People are pitching tents and camping outside Westminster Abbey. In the hope they may catch a glimpse. People on the news, in coffee shops, in family gatherings, in schools and universities, on the streets...everybody, not in the UK alone but around the world is discussing the wedding's guest list or who Kate's wedding dress designer might be or how they have chosen to celebrate this most auspicious of marriages that certainly has a profound impact on each of our lives. In Dubai, for example, a city over 5000 kilometers away from London, belonging to a country with no common culture or religion, prices of halls, wedding dresses and suits have been pushed up. Yes. There are going to be celebrations around a big, gigantic screen, the audience all dressed up, playing play-pretend that they are there, as they watch Kate and William walk down the aisle. Two people who don't know we exist, and don't care if we do.
But this epidemic doesn't only make its appearances during royal weddings.
A psychology professor of mine said something once that I'll never forget. The lecture was about relationships and how they fail. And how divorce rates are rising globally to new extremes. She gave us five minutes to think and tell her why. There might have been around fifty different opinions by each of us in that lecture hall. She shut us all up with one sentence.
"The reason you see so many divorces is because nobody thinks beyond the wedding day."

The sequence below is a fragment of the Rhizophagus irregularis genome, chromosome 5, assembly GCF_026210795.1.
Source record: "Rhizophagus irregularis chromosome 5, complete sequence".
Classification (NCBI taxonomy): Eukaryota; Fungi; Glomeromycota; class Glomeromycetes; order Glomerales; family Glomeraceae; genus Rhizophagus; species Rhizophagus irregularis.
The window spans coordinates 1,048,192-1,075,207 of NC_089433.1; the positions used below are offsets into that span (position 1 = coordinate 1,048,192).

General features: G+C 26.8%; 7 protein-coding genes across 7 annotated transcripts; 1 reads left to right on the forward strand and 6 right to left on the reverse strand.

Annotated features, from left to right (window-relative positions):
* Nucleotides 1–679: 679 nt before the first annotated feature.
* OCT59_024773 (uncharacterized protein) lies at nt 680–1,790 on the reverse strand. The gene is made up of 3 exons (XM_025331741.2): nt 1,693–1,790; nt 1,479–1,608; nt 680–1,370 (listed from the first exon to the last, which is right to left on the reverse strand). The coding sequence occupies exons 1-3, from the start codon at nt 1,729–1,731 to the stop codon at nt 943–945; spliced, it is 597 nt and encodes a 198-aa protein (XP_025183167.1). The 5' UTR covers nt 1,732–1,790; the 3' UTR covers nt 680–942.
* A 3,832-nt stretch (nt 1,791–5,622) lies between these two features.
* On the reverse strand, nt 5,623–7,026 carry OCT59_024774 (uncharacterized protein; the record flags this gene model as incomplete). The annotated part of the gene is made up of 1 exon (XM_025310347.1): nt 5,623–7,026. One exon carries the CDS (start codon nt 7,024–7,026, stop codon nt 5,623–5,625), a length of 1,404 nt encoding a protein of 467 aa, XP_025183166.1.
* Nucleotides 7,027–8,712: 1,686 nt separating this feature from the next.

Isn't that so true?
There was a time when weddings were just a day to celebrate a new beginning. An opportunity for family and friends to get together and give the couple their good wishes. But the word "Wedding" has changed meaning now. People are starting to give it so much more weight that it's getting heavier than the word "marriage" even. There's no time for a couple to find out if they're right for each other and how to work out their differences. Why waste time thinking about the reason we're doing this, and thinking about the rest of our lives, when we have such a big DAY to plan?
That's what it is. A day. In fact, less than that. A few hours. But those hours need months and sometimes years of planning. Talk and fusses and arguments and hell loads of money. To spend on a dress that will be worn once and stored away, and on flowers and food and details that make a difference to no one. And when that day's over, the photographs taken and everyone gone back home with full tummies and juicy stories, that's when the couple will stand there feeling empty, not knowing what's next, wondering why that went by too fast and why they never thought beyond that day.